Attempting to address these issues, several research groups have applied computational screening techniques to identify novel battery materials, which could facilitate the use of sodium or magnesium ions, rather than lithium ions, as the electroactive component of the battery [11, 31-33]. Sodium and magnesium are far more abundant and cheaper than lithium, so this is a truly exciting concept which could revolutionise modern battery technology.

Zhang et al. have applied the high-throughput materials screening technique to investigate over 60,000 inorganic compounds as potential sodium-ion battery materials, identifying a number of promising candidates, such as Na(CuO)2, NaTiF4, and Na2Zr(CuS2)2 [11]. This research involved the initial application of a classification algorithm to perform a ‘coarse’ screening of the vast materials dataset, using measures of stability, average voltage, volume change and ion mobility to assess the potential battery performance of the compounds. Successful candidates from this preliminary screening were then subjected to a more rigorous evaluation of performance metrics with the ‘conventional’ high-throughput method. In fact, this ‘multi-tier’ approach has gained significant traction in recent years as a method to investigate large material datasets efficiently, by restricting the most costly, accurate, time-consuming simulations to those materials which initially show promise from the cheaper and quicker coarse screening. Encouragingly, this work has been followed by the experimental synthesis and validation of the most promising candidate materials, with excellent results published just last year [34, 35]. Thus the forefront of research is pushed one step closer to the development of advanced lithium-free battery technologies. This is an excellent prototypical example of the power of computation and experiment working in tandem, to accelerate the research and development of new materials.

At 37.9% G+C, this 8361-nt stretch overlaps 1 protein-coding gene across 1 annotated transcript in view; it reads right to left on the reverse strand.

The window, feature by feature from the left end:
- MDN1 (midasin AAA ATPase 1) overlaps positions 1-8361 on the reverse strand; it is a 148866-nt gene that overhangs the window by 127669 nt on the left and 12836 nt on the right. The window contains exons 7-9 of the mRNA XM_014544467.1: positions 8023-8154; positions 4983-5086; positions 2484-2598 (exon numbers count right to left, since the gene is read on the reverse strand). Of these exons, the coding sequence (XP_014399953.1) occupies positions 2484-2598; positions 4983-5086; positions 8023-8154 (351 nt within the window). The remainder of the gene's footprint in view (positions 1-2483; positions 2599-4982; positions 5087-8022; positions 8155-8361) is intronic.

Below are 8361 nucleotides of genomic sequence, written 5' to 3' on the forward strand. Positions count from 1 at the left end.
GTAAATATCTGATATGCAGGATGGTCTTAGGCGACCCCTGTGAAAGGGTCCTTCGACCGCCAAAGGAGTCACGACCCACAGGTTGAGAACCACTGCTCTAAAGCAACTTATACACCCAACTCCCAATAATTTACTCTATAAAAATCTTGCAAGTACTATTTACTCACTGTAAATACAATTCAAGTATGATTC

By combining these approaches synergistically, experimental validation of modelling predictions can be utilised to create a feedback loop to the simulations, producing computational algorithms of improved accuracy, reliability and speed [2, 36]. Thus, the process of materials discovery and development could be substantially accelerated, with endless possibilities.

References »

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Emerging Economies

Developing Africa's Energy Mix: Towards a Sustainable Future

Over the last decade, there has been a strong policy discourse on the need for a transition from the use of fossil fuels to the use of renewable energy or other sustainable means of energy for electricity generation. Although, several developed countries are already able to achieve this transition in some form, developing countries like those in the Sub-Saharan African region are still far off from getting to this transition.

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Figure 1: Consumption of Fuel by Regions (2018). Source: BP Statistical Review of World Energy 2019.